Wednesday, October 6, 2010

Murder Along America's Highways

The USA Today recently wrote about an alarming phenomenon--the proliferation of serial killing along our nations highways. It appears that the job of long-haul trucking has been infiltrated by killers who use their mobility to prey on prostitutes at truck stops.

During the past four decades, at least 459 people may have died at the hands of highway serial killers, FBI statistics show. Investigators do not know how many people may be responsible for the killings but at least one such case — of murder, attempted murder or unidentified human remains — has been reported in 48 states, along roads as far north as Alaska and as far south as Key West. They believe the killers find their victims and dispose of the bodies along highways, sometimes near quiet roadside rest areas or at bustling truck stop, according to the USA Today.

Although the FBI launched the serial killer initiative in 2004, violence along the nation's highways is hardly new. Stopping crime at the thousands of rest areas, truck stops and travel plazas, however, remains difficult. In part, that's because the responsibility for policing rest areas varies from state to state. That often means no consistent records are kept about the rate of crimes, and no single agency takes ownership for fighting it.

According to the USA Today, the crimes are difficult to stop because of the location of the rest areas — along major roadways. That makes getting away easy; just jump onto an interstate and speed off. At some locations, private security guards try to keep watch or police cruise through. Elsewhere, cameras monitor the area. Neither of those approaches offer any guarantees.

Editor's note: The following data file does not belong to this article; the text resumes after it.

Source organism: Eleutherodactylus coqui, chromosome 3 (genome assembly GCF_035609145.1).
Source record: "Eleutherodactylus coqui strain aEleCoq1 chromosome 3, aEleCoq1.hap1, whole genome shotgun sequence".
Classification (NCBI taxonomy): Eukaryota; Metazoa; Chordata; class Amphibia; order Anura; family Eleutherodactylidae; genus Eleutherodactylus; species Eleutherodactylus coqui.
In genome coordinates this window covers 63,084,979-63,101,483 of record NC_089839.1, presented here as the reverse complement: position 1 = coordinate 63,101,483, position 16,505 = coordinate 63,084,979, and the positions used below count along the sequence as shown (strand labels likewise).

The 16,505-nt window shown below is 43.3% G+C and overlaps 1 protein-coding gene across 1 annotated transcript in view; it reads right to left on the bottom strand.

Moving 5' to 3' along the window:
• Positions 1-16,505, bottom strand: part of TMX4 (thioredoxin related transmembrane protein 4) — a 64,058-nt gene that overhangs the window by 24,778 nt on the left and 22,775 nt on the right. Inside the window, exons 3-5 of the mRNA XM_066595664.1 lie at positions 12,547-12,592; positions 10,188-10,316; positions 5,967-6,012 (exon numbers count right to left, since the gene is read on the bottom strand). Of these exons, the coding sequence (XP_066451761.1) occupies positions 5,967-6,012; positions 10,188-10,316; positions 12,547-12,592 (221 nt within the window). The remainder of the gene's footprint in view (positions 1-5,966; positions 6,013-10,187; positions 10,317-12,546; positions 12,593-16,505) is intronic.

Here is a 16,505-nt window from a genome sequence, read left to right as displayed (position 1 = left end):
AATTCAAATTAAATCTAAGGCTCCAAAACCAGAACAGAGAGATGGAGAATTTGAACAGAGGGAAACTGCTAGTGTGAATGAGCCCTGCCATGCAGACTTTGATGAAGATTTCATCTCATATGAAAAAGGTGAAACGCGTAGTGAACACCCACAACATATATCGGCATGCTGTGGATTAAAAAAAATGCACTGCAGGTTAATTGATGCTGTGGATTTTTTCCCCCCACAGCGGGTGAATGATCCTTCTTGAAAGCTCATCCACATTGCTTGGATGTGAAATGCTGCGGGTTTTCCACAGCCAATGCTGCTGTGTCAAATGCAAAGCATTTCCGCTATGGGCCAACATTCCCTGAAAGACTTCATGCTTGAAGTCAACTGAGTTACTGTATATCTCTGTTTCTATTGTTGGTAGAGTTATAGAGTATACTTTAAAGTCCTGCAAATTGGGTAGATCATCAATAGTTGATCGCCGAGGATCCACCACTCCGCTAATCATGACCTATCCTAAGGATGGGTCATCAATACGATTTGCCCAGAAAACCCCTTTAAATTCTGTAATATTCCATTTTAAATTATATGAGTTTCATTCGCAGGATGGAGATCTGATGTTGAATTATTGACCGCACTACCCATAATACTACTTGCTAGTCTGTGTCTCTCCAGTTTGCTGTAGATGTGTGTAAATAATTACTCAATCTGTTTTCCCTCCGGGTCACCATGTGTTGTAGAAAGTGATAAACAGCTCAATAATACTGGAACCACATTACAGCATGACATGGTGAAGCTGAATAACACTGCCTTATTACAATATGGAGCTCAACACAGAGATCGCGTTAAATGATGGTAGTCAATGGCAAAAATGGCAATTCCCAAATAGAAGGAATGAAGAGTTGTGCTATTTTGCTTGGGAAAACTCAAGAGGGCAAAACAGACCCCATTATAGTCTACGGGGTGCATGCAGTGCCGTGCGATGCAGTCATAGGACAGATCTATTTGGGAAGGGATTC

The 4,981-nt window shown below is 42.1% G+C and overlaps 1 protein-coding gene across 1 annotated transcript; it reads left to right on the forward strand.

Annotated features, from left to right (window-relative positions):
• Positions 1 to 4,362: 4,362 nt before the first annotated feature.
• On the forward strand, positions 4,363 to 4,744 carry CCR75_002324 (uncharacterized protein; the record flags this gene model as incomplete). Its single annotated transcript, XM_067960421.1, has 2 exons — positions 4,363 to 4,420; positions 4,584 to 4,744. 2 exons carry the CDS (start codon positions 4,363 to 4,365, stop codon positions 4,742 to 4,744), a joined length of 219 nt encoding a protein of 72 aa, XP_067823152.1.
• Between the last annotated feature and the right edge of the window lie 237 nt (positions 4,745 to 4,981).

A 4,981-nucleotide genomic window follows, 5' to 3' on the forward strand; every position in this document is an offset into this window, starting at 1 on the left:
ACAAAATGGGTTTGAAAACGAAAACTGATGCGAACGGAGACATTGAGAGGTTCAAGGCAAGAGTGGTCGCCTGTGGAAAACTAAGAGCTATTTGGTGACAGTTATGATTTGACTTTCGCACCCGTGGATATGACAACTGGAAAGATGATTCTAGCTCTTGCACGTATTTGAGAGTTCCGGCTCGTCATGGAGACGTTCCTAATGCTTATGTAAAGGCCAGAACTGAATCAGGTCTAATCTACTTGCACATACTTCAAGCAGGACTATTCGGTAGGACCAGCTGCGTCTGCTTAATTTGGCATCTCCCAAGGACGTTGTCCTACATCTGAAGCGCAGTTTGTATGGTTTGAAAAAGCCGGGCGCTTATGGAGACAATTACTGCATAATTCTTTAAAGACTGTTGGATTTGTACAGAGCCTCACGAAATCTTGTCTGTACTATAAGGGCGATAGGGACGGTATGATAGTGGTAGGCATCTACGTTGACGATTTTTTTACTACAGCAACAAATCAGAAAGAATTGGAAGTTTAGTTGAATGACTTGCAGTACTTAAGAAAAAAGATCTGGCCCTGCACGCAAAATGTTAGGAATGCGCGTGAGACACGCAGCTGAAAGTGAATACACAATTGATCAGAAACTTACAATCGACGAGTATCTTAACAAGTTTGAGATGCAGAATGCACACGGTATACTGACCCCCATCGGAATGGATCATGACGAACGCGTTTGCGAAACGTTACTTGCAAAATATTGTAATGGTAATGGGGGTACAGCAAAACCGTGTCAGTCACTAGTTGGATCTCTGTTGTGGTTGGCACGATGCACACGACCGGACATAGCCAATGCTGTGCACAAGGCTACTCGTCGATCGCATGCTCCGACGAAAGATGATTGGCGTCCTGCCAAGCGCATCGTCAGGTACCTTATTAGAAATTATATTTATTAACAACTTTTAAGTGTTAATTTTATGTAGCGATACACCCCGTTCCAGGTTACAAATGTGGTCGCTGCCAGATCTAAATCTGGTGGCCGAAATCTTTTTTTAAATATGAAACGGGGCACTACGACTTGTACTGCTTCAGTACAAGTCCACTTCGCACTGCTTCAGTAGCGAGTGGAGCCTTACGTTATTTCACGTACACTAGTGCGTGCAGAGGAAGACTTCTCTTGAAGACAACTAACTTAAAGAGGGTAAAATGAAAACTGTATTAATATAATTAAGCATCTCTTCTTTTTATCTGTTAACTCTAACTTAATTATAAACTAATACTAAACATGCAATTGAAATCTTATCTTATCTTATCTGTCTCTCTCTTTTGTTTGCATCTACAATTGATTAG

Below is an excerpt form a column I wrote for the Youngstown Vindicator in July, 2009:

Recently, the Los Angeles Times reported that the FBI suspects long-haul truck drivers are responsible for the murder of hundreds of women whose bodies have been dumped near highways across the country. This spring the FBI revealed a five year old project known as the Highway Serial Killings Initiative. The Initiative links murder victims that have some connection to highways and suspects who are involved in long-haul trucking.

Information has been collected on more than 500 female victims of murder, some of whom were discovered along major interstates in eastern Ohio and western Pennsylvania. According to the Times, most of the victims were discovered at truck stops, nearby motels and along popular trucking routes crisscrossing the country.

What is the correlation between long-haul trucking and serial murder? Long-haul trucking lends itself to predators who want to circulate among strangers in strange places with the maniacal intent to kill and with ample opportunity to evade detection. An investigator told the Los Angeles Times, “You’ve got a mobile crime scene . . . you can pick a girl up on the east coast, kill her two states away and them dump her three states after that.’’ FBI special agent Ann Todd told the Chattanooga Times Free Press, “The mobile nature of the offenders, the high-risk lifestyle of the victims, the significant distances and involvement of multiple jurisdictions, the lack of witnesses and forensic evidence combine to make these cases almost impossible to solve using conventional investigative techniques.”

This is not to suggest that the truck driving profession is filled with diabolical killers. Most truckers are hard working law-abiding citizens who do many more good deeds than bad as they navigate America’s highways.

The FBI also admits that 500 homicides targeted by the Initiative may only be the tip of the iceberg. According to the Washington Post, there may be as many as 40,000 unidentified human remains known to exist nationwide.

The purpose of the Initiative was to help local law enforcement agencies connect the dots between local slayings and similar murders across the country. Originally, the Initiative’s work was only available to law enforcement entities. The FBI revealed the project this spring with the hope that public disclosure might generate additional leads.

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